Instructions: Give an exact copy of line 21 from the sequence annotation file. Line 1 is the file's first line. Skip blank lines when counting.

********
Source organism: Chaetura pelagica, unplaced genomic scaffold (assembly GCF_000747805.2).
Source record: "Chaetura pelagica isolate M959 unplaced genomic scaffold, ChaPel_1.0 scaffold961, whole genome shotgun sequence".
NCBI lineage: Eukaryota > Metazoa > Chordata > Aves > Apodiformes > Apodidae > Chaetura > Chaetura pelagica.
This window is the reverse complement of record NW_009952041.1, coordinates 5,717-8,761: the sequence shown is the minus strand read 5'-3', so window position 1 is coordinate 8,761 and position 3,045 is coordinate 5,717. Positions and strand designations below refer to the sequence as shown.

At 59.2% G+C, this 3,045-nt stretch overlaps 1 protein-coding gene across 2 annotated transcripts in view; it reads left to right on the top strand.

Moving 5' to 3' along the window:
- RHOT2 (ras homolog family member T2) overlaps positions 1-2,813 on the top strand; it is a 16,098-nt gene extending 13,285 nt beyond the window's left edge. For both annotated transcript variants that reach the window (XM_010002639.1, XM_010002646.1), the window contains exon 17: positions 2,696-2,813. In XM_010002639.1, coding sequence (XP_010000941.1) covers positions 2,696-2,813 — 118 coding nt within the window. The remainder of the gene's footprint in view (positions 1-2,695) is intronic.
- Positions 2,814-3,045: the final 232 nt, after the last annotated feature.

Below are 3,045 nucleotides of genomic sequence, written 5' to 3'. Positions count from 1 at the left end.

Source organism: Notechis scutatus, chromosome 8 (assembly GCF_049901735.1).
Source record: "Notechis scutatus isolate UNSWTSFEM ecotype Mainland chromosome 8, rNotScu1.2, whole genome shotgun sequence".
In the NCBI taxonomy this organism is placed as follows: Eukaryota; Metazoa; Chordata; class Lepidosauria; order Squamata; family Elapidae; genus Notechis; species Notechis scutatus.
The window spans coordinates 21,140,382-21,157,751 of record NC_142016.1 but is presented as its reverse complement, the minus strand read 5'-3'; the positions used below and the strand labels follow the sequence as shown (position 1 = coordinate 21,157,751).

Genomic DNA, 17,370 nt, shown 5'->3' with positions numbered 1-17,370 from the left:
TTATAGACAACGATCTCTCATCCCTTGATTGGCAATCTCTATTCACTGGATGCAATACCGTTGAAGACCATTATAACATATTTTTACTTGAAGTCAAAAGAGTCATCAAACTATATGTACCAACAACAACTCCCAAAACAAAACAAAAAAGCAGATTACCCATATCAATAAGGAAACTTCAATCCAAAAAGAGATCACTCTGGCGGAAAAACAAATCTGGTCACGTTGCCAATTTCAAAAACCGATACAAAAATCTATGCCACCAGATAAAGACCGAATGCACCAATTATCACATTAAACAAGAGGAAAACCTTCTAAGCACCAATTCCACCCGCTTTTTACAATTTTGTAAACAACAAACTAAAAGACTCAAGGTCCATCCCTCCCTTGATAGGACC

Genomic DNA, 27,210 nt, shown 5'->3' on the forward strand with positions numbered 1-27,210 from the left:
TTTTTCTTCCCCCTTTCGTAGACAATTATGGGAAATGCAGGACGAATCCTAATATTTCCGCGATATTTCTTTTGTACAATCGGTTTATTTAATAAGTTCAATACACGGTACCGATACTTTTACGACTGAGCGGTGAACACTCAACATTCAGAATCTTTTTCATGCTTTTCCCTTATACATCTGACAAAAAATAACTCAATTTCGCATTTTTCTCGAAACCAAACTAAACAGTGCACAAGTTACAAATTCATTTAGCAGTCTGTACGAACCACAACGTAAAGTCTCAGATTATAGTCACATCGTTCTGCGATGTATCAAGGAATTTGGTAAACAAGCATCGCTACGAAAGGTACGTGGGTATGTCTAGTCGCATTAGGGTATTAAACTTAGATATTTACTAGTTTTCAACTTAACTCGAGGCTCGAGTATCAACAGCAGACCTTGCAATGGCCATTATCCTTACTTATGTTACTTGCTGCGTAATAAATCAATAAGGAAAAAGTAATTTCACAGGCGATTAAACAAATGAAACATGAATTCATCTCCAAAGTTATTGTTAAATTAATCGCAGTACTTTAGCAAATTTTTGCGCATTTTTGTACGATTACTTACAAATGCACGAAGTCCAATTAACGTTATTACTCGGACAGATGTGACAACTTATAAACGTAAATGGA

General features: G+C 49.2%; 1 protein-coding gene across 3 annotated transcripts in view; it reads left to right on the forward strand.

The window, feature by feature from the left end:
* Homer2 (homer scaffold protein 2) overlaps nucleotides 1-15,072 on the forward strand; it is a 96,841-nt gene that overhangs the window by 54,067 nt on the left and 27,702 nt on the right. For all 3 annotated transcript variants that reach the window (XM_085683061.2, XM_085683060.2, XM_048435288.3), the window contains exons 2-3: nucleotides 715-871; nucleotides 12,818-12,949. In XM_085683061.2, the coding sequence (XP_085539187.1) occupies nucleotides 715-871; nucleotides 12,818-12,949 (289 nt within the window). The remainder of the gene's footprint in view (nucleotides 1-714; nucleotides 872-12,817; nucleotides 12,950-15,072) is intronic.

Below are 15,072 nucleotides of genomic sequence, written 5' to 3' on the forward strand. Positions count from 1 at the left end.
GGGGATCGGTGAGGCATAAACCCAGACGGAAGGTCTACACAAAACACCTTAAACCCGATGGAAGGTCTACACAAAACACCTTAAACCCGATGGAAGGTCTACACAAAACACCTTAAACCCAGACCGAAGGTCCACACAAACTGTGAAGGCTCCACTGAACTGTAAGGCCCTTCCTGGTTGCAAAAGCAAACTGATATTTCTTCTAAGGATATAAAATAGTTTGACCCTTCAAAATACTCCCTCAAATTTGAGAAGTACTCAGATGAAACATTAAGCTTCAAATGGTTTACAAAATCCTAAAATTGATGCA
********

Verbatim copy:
Below are 15,072 nucleotides of genomic sequence, written 5' to 3' on the forward strand. Positions count from 1 at the left end.